Ford's outgoing Fiesta was good, but its image was too cardigan-and-slippers to appeal to most. The new Fiesta on sale April 15 certainly blows that image out of the water, with its almost muscular, edgy lines.
Fiesta's sculpted body covers an impressively grown-up car for one so small. That's a deliberate move. This is a global vehicle selling into a world that's downsizing; even in America the biggest-seller is no longer a truck. But those buying more compact and fuel-frugal don't necessarily want cheap or low-tech. Hence the up-market Honda Jazz variants, and Fiat's Blue&Me Bluetooth and voice control for its diminutive 500.
And hence this Fiesta. For it's not only handsome, it's packed with kit.
But first; there's a choice of two engines - a 88kW/152Nm 1.6-litre petrol mated to a manual transmission, for a claimed 5.9l/100km thirst, and the 71kW/128Nm 1.4-litre with its four-speed auto and 6.5l/100km claim.
The pre-launch drive was of the 1.6, on a wet and blustery day that prevented any exploration of the car's handling limits. Which is a pity, for Kiwis are keen drivers and I was keen to test Ford's assertion that though this is a global car, the suspension's tweaked to suit each market.
Despite the rain, initial impressions are good - and the Fiesta feels solid on the road, though tyre noise was more intrusive than expected.
Meanwhile that 1.6-litre engine may be more frugal than its predecessor, but it's also more powerful, and never feels busy slotted under this compact bonnet.
As for the cabin, it's as characterful as the car's exterior. Ford says the layout was designed to mimic a mobile phone's format, and it's intuitive to use while the ergonomics are good. I navigated my way through it without resorting to the manual, soon choosing radio stations by voice alone.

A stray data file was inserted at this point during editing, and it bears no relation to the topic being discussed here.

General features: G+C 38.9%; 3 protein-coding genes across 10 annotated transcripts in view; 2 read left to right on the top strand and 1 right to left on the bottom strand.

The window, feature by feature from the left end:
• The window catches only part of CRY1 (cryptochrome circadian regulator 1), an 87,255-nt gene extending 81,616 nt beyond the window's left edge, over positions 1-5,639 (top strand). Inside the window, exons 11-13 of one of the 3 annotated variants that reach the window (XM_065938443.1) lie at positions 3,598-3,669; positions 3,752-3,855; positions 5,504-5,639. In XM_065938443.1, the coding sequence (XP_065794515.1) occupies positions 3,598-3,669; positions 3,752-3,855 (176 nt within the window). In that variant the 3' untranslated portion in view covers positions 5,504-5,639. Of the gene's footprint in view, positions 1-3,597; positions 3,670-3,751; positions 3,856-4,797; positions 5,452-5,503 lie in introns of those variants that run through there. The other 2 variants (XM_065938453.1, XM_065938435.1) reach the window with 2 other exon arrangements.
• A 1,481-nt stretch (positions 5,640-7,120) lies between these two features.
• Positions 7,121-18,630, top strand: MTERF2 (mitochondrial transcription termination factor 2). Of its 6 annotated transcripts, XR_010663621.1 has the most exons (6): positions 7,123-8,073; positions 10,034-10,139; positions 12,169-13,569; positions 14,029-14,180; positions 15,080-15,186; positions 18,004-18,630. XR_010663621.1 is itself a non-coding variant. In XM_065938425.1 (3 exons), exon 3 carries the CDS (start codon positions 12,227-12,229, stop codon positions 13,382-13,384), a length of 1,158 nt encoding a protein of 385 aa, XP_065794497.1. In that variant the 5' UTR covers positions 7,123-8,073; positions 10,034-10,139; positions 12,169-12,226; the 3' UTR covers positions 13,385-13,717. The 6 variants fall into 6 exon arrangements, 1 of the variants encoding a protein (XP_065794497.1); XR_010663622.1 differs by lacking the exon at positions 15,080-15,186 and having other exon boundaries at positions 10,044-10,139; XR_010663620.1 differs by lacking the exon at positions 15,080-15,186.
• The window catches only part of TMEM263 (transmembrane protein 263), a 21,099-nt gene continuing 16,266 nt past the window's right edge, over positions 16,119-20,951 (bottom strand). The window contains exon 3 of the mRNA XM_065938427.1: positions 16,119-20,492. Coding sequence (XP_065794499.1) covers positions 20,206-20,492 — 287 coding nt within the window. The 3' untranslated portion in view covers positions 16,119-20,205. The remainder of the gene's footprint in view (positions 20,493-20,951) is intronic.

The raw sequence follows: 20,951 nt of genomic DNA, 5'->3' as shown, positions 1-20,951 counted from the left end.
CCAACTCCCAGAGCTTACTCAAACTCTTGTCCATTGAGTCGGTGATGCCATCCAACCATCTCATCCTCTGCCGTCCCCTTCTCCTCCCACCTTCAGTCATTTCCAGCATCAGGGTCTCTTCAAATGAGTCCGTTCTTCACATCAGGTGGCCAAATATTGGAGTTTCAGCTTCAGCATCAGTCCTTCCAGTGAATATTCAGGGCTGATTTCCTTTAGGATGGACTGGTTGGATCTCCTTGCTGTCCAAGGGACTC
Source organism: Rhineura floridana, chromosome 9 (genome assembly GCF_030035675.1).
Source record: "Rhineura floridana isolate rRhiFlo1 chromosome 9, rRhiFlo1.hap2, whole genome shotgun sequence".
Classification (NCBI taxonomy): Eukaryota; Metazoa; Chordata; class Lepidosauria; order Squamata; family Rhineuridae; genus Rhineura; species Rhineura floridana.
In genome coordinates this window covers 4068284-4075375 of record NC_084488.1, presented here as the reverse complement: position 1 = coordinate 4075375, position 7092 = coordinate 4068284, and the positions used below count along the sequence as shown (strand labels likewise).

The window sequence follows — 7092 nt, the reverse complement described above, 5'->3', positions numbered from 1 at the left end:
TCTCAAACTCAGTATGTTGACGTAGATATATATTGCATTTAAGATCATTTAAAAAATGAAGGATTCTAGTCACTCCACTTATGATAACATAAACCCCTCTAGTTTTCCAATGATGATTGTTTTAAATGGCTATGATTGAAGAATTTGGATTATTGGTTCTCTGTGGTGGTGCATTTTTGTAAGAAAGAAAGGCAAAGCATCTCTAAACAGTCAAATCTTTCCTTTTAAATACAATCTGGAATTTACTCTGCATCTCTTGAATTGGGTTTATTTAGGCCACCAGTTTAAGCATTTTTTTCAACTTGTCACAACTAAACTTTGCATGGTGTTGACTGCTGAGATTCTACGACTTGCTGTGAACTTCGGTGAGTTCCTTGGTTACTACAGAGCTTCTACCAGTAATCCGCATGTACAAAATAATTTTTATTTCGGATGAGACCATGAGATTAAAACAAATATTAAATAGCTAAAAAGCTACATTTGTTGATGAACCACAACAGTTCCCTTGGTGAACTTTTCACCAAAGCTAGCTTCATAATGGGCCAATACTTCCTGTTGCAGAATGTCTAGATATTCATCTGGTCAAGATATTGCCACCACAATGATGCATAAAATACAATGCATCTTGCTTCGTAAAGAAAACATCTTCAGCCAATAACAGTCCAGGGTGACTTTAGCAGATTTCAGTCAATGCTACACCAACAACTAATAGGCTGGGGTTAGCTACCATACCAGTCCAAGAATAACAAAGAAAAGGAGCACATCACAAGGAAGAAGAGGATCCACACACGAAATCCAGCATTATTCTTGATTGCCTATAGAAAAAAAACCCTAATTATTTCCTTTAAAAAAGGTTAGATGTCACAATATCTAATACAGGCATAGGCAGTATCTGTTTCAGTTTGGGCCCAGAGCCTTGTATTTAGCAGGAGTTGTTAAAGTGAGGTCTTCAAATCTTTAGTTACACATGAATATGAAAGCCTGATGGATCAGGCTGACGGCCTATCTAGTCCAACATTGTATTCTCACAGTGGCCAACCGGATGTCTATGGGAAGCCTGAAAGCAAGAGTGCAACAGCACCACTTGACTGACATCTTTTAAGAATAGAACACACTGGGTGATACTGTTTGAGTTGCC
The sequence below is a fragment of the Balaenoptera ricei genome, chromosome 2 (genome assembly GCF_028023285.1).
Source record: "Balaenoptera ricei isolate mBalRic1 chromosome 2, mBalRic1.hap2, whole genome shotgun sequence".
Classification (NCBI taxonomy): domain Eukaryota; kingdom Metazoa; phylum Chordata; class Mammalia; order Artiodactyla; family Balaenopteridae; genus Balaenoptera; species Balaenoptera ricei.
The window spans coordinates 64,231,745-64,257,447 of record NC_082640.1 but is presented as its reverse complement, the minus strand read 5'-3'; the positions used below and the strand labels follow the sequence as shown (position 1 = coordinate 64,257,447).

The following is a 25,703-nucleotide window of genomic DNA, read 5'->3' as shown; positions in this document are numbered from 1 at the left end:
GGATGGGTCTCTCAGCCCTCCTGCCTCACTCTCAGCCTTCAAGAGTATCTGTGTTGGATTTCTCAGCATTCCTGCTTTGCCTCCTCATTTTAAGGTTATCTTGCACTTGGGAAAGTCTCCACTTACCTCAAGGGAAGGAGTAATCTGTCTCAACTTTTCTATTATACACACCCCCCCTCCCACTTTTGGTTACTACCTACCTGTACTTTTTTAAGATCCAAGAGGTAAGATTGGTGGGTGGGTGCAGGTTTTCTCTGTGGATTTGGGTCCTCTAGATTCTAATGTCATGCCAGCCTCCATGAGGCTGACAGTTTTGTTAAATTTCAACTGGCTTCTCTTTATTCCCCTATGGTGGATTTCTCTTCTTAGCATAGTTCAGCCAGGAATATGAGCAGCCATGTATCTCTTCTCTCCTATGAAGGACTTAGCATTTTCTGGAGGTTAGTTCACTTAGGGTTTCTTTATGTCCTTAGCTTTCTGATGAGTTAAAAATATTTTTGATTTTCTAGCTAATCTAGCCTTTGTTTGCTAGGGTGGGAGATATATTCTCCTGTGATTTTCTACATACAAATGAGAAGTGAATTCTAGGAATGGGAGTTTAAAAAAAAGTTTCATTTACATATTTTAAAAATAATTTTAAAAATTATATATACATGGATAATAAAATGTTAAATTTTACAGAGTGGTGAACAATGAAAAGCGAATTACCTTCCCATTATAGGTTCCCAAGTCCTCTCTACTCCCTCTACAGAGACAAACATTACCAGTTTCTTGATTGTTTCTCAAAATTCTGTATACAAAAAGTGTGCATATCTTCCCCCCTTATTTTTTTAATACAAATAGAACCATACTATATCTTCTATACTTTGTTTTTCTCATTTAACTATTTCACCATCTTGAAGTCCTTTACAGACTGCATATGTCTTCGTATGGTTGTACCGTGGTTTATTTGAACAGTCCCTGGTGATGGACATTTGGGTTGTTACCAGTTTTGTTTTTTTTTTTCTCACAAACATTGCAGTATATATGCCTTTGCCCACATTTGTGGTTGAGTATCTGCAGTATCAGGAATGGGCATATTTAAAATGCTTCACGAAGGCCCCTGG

Yep, voice control in a $25,000 car. And it's not just a gimmick; it lets you control the phone and entertainment without taking your hands from the wheel, making those steering wheel-mounted audio controls redundant for the simpler tasks.
Both Fiestas arrive in Zetec spec, which includes Bluetooth hands free, also with voice control, plus stuff like USB and MP3 ports, and cruise control.
Last but not least, Fiesta plays the safety card. It gained a five-star NCAP occupant crash test rating and scored well for child and pedestrian protection too. It gets five airbags (including a knee bag), ABS brakes and stability control - increasingly seen as a must-have thanks to its ability to help drivers avoid crashes.
Overall, my initial impression is that this is an impressive car. It's small, but feels grown-up. Its strong design imparts visual character, and it delivers larger-car safety and features at a small-car price.
That takes the battle to the Mazda2, delivers the Fiat 500's tech features at a lower price, and trumps Honda's pricier Jazz, an otherwise excellent car that drops the ball by omitting stability control.